Twenty years ago, when I was an exchange student in Budapest, our teachers would tell us how in the early 20th century it had been possible to take a streetcar from Vienna to Bratislava. It had all been one country then -- the Habsburg's Austro-Hungarian Empire -- and people moved freely from Krakow to Ljubljana. I remember how, at the time, this seemed so preposterous, given the Iron Curtain -- guards, fences, tank traps, visas -- then dividing Austria from Slovakia.
How times change. For nearly two years now, most of the Habsburg Empire (save Transylvania, Trans-Carpathia, and parts of old Yugoslavia) has been borderless again, recreating the mythic cultural space called Middle Europe. Bratislava's city transportation system doesn't quite make it to Vienna, but you can get as far as Hainburg, and there are plenty of trains of course.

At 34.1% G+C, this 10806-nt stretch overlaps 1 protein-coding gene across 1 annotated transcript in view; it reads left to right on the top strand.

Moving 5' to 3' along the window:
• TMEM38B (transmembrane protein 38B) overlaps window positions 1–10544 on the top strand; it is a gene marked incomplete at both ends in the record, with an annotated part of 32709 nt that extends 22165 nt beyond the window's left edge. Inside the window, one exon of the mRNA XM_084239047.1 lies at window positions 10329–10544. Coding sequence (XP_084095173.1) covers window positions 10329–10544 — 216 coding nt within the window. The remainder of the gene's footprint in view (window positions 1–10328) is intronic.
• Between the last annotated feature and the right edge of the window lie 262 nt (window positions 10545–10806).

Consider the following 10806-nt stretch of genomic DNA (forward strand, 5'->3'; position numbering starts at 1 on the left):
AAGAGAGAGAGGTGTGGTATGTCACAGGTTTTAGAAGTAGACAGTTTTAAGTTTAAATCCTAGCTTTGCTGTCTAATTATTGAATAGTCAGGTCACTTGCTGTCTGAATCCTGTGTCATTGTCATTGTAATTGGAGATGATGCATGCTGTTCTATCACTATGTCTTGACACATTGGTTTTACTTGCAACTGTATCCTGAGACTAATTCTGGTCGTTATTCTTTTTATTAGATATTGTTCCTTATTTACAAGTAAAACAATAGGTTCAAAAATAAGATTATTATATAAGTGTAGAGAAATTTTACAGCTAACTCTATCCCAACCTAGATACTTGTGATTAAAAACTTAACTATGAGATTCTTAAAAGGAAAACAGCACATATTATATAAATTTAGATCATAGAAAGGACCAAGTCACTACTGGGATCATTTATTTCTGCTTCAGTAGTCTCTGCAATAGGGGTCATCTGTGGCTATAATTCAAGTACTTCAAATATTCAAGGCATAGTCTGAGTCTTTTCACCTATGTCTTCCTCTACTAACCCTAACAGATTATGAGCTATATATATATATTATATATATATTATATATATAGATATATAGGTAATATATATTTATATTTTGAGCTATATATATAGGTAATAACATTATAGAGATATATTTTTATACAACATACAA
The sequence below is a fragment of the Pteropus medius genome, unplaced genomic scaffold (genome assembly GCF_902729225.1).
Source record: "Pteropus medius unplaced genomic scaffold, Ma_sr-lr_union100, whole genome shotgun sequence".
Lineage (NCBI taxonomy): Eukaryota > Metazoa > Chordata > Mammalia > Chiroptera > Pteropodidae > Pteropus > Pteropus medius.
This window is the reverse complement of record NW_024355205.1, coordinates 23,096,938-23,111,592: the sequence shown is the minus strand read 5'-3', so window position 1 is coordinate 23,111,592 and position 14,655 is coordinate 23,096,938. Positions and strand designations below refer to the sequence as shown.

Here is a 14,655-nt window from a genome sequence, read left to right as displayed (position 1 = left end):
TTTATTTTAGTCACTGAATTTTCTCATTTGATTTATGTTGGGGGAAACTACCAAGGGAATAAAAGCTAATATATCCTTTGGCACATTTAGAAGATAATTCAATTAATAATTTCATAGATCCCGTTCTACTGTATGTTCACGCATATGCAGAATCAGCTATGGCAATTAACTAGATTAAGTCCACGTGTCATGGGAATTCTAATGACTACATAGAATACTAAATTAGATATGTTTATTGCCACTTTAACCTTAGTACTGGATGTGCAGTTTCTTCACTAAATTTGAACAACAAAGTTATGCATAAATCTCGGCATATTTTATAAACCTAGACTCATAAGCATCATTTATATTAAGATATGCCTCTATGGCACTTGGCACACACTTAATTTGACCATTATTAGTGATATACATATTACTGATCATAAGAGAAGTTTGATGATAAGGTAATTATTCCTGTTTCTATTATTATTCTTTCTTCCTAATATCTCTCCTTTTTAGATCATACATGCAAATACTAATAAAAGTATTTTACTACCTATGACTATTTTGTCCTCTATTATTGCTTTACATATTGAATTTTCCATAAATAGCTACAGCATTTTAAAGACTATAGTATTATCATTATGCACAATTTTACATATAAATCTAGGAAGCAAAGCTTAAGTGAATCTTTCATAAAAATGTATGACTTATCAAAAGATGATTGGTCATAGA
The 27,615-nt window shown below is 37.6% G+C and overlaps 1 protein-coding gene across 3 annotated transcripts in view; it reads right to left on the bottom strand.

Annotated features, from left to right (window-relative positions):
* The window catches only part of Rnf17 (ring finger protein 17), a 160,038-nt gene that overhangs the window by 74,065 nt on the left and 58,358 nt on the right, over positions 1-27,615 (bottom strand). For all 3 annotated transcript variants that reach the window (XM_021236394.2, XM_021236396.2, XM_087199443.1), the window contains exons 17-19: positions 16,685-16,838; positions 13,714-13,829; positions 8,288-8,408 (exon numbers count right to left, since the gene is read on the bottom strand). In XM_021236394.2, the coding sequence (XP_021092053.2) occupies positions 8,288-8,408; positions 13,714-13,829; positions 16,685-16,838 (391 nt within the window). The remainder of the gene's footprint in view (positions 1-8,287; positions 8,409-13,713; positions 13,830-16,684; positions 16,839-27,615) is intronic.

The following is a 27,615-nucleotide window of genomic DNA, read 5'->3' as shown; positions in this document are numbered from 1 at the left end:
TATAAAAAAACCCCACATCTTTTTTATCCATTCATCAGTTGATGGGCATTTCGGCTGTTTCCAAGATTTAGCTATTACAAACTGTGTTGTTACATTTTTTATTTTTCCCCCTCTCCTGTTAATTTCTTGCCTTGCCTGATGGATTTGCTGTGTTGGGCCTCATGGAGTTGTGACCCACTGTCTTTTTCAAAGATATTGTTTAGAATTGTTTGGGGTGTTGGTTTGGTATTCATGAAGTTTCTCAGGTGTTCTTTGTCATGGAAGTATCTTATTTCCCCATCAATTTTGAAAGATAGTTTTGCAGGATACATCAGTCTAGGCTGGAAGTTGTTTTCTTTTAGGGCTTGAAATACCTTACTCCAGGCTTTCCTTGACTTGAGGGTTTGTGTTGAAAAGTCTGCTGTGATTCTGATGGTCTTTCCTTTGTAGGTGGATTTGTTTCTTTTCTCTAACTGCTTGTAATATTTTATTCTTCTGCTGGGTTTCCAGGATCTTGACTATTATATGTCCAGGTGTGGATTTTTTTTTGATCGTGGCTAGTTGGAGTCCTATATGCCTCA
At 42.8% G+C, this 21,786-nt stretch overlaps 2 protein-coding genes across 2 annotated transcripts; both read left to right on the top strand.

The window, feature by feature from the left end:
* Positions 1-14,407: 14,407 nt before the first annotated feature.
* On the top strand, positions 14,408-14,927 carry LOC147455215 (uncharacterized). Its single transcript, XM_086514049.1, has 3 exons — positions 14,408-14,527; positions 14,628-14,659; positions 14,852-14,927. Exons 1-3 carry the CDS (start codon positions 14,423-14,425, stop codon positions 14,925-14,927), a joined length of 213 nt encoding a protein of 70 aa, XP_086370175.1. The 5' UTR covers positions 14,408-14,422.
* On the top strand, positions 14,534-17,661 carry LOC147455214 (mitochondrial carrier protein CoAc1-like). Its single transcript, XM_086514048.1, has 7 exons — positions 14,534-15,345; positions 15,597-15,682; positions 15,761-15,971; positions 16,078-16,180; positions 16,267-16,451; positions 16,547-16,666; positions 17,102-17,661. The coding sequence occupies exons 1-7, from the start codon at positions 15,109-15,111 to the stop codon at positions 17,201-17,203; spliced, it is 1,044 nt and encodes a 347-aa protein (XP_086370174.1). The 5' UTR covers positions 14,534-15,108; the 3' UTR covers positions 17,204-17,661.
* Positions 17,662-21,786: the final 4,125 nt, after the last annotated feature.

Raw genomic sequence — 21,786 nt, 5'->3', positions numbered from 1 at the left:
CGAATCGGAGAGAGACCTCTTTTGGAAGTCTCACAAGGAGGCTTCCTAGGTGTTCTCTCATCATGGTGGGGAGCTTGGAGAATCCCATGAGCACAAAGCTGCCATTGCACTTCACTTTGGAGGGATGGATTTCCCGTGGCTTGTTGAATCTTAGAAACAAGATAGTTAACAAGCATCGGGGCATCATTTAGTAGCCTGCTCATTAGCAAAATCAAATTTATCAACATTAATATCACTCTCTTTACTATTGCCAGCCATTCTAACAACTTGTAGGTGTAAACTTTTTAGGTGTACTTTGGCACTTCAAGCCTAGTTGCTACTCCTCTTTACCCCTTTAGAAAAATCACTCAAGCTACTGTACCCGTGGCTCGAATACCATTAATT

I have two pieces in last week's weekly print edition of the Christian Science Monitor that ask how this is all playing out. Is Middle Europe being reborn? If so, why are Austrian borderlanders so queasy about it? The main piece -- from Sopron, Hungary -- is now online at the Monitor's website but, last I checked, the companion piece on Austria wasn't up yet. [Update: 9/25/09: the companion piece is now online.]
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